Whether it’s your first time or you have previously been arrested, there is no question that the event can be a significant source of stress and anxiety. Once you’ve been arrested, you have the right to request a criminal defense attorney. A defense lawyer in the Maryland and D.C. areas can help you understand your legal rights, ensure that those rights are protected, and walk you through the various steps of being released from jail.
After being handcuffed and taken to the appropriate precinct, you’ll undergo processing. A police officer will ask you about your basic information, such as your full name, address, Social Security number, date of birth, and similar information. You should answer these questions truthfully. You do not need your criminal defense attorney to be present for this interview; however, make sure that you avoid discussing the incident without your criminal justice lawyer’s presence. Processing also involves fingerprinting and photographing. Additionally, you will be searched and your personal property will be confiscated. You’ll receive a voucher for your personal property so that you may claim it upon your release. While you’re being held in a jail cell, the police officers will check to see if there are any outstanding warrants in your name. You can expect processing and your wait for arraignment to take at least several hours.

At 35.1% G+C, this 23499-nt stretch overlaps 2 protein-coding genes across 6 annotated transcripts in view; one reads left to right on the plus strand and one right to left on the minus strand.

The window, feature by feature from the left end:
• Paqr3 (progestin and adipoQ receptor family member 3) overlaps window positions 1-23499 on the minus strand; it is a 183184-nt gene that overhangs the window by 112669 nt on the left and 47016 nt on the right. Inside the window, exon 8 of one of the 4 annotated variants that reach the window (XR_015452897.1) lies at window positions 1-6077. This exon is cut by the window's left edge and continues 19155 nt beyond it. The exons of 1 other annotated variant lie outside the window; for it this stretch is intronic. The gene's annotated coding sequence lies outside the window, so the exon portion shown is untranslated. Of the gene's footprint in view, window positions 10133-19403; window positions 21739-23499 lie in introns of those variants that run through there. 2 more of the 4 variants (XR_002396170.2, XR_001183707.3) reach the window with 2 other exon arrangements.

Police officers may not always question you right away with regards to the incident. When they do, they are required to read you your Miranda rights. In part, these rights state that you have the right to a lawyer and the right to remain silent. If you’re questioned by the police, you should immediately demand that your criminal defense attorney be present for the interview. Refuse to answer any questions regarding the incident until your lawyer is present.
Your criminal defense attorney can help you understand the process of arraignment. You’ll stand before the judge in court, at which time the charges against you will be read and you’ll be asked to plead guilty, not guilty, or no contest. The judge will determine the dates of the next steps in the legal process, and he or she may set a bail amount, release you on your own recognizance, or remand you to jail.